Kirsten Somero / Equinox Staff

The past few months have caused people of all ages to be faced with financial difficulties, social isolation and lack of motivation. Many people are finding new or strengthening pre-existing values in family, meditation and creativity. Others are not able to find the motivation needed to continue a comfortable lifestyle. One large group impacted during this pandemic is labor workers; more specifically, house cleaners. 

Many independent house cleaners of all genders and races have lost their clients due to the pandemic. Whether it be the fear of bringing an outsider into their home, lack of financial stability or the idea that these homeowners are already stuck at home during quarantine—meaning they can clean their own house. This means that a complete work sector is unable to bring in any income. This may not be completely crippling if the one at a loss is not the main bread-winner, but for one-parent homes or low-income households, this can be devastating.

Merry Maids, an organization centered around house cleaning and safety, is not ceasing operations. Its COVID-19 webpage section explains the company’s mission statement and purpose. It simply states that if a customer (or housemate) is having ill-symptoms to call and reschedule an appointment. That way, people are still able to work and there is an extra line of caution between employee and customer. Many independent cleaners are also keeping similar contracts open to any client willing to work with them.

I believe there are easier ways to keep these families and workers safe and able to have some kind of livable income during these hard times for our modern society. One solution given by an opinion article The New York Times posted is to continue paying your house cleaner. I personally don’t believe every worker can or will be paid a full week’s wage, since they are not all going to appointments. I do believe, however, that many, if not all, homeowners can pay partial wages to those who formerly cleaned their houses.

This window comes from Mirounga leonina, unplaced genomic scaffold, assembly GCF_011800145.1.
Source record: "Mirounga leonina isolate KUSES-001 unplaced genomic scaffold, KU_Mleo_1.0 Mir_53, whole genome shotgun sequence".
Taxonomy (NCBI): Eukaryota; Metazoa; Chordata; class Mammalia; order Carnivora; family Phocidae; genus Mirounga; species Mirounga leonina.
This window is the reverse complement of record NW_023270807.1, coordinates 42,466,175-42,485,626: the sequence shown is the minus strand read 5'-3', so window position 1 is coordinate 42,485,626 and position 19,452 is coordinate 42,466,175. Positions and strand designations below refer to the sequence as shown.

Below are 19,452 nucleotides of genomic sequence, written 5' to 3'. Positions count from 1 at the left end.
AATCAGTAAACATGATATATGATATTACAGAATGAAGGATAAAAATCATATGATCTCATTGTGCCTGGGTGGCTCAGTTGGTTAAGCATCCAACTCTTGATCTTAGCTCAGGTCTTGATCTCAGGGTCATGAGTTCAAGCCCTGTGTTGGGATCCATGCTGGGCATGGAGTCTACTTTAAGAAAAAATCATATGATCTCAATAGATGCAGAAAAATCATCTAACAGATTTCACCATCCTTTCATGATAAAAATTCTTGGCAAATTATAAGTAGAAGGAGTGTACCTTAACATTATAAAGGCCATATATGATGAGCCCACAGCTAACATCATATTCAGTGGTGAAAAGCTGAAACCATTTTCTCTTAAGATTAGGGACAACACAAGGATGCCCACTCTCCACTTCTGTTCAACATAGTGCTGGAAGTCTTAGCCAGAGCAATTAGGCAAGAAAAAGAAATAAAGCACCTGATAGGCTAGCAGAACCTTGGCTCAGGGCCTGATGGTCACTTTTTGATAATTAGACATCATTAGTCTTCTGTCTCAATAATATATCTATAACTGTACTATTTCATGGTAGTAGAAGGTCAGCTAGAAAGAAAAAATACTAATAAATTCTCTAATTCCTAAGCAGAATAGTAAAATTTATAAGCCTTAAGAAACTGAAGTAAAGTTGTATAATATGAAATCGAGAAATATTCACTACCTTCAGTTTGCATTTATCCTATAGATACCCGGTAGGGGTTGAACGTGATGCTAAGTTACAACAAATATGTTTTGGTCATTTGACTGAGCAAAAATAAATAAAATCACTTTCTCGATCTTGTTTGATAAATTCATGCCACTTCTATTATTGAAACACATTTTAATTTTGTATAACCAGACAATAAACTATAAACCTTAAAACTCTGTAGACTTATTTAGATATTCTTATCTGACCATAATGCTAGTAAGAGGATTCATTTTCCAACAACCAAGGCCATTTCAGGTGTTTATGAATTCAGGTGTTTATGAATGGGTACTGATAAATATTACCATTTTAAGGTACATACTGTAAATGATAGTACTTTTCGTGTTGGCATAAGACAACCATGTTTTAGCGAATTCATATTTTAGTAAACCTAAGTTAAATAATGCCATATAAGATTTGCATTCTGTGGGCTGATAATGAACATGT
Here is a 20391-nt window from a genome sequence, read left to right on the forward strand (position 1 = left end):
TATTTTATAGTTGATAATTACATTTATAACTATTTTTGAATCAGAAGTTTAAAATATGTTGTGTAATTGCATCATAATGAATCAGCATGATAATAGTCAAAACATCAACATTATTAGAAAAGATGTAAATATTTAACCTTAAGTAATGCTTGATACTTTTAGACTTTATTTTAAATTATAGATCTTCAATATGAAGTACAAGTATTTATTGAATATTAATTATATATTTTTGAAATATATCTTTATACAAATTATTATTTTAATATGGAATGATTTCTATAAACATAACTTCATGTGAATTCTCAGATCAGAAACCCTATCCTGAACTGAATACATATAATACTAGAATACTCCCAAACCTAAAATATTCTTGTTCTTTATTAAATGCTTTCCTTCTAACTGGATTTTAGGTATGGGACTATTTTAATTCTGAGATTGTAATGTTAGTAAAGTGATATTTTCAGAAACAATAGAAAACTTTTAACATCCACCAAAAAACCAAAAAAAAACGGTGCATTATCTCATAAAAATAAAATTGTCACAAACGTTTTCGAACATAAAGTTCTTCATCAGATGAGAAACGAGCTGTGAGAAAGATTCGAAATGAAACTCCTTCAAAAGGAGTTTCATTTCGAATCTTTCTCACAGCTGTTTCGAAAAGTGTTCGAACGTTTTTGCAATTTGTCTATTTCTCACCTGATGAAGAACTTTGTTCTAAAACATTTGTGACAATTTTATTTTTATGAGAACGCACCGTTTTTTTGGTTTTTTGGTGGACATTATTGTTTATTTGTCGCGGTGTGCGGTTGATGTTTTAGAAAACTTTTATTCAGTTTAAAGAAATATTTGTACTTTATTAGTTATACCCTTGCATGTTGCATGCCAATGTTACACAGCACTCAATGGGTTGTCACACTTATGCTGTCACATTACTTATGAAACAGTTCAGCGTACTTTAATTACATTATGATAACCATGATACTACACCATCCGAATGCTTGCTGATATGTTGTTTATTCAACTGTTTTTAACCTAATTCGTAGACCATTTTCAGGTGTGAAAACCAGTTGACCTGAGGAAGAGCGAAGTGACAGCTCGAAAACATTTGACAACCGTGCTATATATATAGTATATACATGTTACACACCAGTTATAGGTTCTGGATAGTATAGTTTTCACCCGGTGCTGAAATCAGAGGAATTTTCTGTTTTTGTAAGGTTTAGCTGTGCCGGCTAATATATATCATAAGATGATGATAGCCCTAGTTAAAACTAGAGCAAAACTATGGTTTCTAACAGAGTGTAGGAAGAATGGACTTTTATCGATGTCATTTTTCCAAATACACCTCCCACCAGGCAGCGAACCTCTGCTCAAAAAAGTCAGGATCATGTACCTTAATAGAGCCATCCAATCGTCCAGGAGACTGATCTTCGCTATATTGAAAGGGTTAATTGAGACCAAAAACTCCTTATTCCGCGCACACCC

Another idea that could be utilized is offering janitorial positions to those who are the main bread-winners. These positions could be for local hospitals or other offices that are still running and need to be cleaned and sanitized thoroughly. To go along with this idea, cleaning agencies or corporations alike can offer part-time work to these independent workers. Why do I think these larger companies should reach out to these pseudo-independent contractors that are struggling? There have been many articles showing a huge increase in outside cleaning services for larger companies or those sent to the cruise ships, along with home-cleaning products. Recent data is being shown that cleaning products are being mass produced, shipped and bought at incredibly high rates. At the same time, while the average home is now stocked with cleaning materials, some products are only being kept available for cleaning services and hospitals. This means the independent contractors may not even be able to get materials needed to work, diminishing any hope for house cleaning in the near future. If a larger cleaning company such as National Response Corporation (NRC) were to adopt these workers-in-need then they would not be impacted  harshly with our economy in danger of failure already.


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